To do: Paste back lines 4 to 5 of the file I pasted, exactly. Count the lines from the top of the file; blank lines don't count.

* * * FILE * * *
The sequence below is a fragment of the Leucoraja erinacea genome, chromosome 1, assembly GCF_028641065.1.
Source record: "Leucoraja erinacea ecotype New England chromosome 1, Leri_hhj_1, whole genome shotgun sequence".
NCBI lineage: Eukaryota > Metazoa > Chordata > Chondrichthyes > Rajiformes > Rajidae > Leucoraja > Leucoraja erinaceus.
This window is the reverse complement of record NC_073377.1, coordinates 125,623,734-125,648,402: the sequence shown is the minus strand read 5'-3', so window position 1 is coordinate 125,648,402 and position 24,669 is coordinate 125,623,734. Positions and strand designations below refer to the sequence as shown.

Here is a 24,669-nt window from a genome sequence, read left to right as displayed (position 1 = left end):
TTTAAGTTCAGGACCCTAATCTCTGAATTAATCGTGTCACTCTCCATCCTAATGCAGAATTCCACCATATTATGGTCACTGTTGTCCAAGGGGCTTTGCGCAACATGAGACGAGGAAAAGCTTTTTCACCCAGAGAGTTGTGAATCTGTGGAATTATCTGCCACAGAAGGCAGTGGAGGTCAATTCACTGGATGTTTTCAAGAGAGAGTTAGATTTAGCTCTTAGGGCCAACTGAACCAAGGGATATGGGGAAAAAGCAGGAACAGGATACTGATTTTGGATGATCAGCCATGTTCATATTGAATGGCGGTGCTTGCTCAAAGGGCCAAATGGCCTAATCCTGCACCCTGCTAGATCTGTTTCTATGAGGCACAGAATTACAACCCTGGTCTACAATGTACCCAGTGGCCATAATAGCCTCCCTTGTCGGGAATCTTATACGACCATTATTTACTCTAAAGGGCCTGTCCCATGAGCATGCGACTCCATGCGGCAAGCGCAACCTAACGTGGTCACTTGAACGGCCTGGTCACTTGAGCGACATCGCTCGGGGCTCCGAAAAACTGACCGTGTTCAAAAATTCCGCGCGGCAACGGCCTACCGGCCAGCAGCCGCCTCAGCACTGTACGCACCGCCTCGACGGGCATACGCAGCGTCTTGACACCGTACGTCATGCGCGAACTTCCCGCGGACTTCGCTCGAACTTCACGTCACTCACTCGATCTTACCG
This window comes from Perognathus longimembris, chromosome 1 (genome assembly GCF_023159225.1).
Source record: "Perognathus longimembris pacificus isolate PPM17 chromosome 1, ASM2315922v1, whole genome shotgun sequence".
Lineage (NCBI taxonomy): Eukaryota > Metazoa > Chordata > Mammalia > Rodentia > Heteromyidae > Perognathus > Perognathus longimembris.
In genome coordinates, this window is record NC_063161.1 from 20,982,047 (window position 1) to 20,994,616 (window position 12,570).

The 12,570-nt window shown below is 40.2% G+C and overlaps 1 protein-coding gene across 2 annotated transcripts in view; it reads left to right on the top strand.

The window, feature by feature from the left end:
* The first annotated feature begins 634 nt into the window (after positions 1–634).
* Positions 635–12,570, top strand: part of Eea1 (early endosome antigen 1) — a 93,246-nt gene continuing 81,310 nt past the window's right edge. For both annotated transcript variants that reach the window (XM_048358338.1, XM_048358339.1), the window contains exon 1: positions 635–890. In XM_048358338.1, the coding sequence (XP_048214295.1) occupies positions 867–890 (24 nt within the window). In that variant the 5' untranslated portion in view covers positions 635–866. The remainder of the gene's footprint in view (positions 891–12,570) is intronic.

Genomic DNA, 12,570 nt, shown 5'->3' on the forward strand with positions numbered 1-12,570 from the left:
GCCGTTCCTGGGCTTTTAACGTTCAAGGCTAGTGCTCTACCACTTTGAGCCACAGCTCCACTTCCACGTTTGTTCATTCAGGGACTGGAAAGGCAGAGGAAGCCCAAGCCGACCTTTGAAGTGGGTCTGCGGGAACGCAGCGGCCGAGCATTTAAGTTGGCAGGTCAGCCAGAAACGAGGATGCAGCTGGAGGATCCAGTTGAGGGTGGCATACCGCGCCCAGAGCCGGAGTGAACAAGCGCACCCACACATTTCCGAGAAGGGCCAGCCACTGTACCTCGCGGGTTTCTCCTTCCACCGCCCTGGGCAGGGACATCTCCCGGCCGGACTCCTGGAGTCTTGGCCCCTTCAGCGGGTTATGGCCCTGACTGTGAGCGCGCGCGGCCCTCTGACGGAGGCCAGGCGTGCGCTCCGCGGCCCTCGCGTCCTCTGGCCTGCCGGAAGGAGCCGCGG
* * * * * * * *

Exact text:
This window is the reverse complement of record NC_073377.1, coordinates 125,623,734-125,648,402: the sequence shown is the minus strand read 5'-3', so window position 1 is coordinate 125,648,402 and position 24,669 is coordinate 125,623,734. Positions and strand designations below refer to the sequence as shown.

Here is a 24,669-nt window from a genome sequence, read left to right as displayed (position 1 = left end):